We knew that change was not going to be easy. We knew that the damages of the past were not going to go away any time soon. We also thought that the pain that we had experienced in the hands of the white minority government was the pain of the past. We were very aware of our responsibilities as impoverished communities to work for our country and contribute to peace building, unity and harmony.

But being good citizens, loyal to the elected government and the new democracy, did not help us. Local politicians were always prepared to lie to us and treat us like children. Lies were put before the truth, the commercial value of land was put before its social value and party control before popular democracy. At the national level politicians decided that our shacks must be eradicated. This project was driven by Mike Sutcliffe in Durban and we were forced off our land and our homes were destroyed at gun point in the name of ‘development’.

We remained impoverished, excluded, silenced and living without jobs or hope. Our dignity was not respected. In fact our humanity was vandalised. This is why we had to break from the ANC, build our own movement and develop a progressive politic of the strong poor. This was a homemade politic which, because it gave a home to the oppressed, continued to grow despite severe repression. We currently have more than 120 000 members in good standing in four provinces.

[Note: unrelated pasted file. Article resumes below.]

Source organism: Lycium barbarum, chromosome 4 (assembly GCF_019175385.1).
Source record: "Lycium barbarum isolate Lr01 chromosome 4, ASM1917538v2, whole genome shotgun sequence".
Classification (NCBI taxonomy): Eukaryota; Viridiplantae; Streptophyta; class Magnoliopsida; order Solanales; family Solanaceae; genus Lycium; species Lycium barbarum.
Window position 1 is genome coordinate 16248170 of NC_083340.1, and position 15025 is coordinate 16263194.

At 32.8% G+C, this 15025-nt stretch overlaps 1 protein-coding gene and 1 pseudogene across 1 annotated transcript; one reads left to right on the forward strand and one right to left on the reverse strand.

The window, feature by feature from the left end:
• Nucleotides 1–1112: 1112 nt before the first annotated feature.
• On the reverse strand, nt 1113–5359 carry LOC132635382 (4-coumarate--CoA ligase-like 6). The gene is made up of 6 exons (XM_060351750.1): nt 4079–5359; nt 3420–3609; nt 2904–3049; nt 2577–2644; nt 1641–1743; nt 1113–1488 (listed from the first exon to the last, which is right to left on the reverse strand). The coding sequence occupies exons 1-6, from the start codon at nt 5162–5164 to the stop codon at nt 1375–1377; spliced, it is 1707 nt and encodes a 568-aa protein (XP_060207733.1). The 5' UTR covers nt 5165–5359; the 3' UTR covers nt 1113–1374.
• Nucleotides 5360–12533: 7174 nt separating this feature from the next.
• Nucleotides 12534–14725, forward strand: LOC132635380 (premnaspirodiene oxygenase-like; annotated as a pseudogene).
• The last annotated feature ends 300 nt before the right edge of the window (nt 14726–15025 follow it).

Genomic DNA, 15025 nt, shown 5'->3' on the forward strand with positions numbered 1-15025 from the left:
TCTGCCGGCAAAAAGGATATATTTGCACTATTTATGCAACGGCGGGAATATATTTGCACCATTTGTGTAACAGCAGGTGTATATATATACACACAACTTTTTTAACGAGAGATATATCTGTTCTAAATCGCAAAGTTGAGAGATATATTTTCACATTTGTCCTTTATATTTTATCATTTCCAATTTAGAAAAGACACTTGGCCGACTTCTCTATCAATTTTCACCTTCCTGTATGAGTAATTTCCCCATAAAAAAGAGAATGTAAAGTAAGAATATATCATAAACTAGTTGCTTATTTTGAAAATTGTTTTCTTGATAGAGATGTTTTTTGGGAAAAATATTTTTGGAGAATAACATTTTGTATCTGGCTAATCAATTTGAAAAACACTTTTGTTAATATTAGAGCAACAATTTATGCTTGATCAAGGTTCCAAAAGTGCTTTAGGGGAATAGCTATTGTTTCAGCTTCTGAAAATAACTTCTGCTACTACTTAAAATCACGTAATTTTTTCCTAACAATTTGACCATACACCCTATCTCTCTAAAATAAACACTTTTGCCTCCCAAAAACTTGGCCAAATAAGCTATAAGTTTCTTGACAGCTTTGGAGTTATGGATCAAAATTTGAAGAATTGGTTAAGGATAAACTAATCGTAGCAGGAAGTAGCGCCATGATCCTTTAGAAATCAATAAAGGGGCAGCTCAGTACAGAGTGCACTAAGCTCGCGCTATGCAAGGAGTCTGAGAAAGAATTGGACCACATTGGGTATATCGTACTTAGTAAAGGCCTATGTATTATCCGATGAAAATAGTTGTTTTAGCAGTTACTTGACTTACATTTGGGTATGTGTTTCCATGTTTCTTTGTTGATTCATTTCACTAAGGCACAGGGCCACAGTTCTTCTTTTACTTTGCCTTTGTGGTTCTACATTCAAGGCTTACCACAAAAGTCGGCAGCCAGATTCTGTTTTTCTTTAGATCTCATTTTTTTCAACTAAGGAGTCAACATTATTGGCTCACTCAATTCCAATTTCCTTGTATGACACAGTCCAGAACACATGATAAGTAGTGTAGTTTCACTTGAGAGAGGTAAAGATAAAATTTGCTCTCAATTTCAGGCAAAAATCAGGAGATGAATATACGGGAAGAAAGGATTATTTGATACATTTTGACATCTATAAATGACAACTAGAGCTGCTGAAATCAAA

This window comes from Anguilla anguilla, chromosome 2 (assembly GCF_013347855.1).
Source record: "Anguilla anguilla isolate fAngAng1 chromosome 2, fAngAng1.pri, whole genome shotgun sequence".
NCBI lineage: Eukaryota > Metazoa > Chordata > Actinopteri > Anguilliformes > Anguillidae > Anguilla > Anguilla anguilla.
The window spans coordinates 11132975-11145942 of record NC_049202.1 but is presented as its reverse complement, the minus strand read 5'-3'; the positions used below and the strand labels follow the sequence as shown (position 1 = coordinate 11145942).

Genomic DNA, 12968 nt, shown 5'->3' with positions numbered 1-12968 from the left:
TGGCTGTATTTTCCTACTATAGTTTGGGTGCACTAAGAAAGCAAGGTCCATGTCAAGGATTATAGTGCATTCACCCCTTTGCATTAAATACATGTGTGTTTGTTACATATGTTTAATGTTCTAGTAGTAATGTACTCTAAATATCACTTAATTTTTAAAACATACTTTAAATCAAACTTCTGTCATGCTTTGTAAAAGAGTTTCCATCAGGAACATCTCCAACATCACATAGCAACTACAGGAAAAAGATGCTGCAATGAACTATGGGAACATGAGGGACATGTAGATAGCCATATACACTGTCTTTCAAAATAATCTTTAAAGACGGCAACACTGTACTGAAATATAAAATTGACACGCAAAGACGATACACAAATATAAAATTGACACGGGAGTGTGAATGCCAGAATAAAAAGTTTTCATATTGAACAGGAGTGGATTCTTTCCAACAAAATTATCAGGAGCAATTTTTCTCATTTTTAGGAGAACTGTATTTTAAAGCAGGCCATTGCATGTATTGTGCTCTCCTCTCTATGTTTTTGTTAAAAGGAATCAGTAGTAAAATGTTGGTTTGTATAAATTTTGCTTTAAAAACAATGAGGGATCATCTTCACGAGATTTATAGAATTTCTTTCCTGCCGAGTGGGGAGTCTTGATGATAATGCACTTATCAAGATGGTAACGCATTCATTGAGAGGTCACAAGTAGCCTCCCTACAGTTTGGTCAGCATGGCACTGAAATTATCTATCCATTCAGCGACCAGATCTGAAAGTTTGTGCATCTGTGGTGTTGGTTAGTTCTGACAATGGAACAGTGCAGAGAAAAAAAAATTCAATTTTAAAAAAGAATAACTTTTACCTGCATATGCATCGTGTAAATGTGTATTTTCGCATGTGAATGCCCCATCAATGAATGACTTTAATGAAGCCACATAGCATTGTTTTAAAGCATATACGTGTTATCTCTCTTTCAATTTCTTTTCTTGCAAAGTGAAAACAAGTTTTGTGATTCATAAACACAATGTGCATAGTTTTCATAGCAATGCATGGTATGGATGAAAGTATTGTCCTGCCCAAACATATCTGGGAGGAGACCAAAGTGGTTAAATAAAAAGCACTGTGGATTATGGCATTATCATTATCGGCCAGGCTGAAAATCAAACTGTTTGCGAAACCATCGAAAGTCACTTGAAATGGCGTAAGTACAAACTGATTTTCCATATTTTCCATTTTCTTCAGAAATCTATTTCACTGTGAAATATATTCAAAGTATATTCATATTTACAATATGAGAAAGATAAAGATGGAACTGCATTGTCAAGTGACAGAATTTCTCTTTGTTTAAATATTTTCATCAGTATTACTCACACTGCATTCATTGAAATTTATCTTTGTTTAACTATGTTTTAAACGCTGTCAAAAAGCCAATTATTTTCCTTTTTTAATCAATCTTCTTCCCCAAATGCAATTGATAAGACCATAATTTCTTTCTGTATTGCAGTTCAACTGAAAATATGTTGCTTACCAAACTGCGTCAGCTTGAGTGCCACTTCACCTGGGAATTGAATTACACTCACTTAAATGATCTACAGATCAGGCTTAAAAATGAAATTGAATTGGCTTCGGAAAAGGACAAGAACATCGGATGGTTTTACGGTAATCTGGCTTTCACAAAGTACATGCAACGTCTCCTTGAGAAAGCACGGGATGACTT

Today the gains of our Constitutional democracy, which are important even if limited gains, gains won by the struggles of the people, are being reversed.

Last weekend armed men from the land invasion unit here in Durban showed up to tell us that a meeting was an ‘illegal gathering’ and to shut the meeting down. It is their actions that were illegal. We have been beaten, arrested, had our homes destroyed, slandered, jailed and murdered for the crime of standing up for our dignity and for justice. More than twenty of our members have lost their lives in the course of our struggle, with the majority being lost to assassination.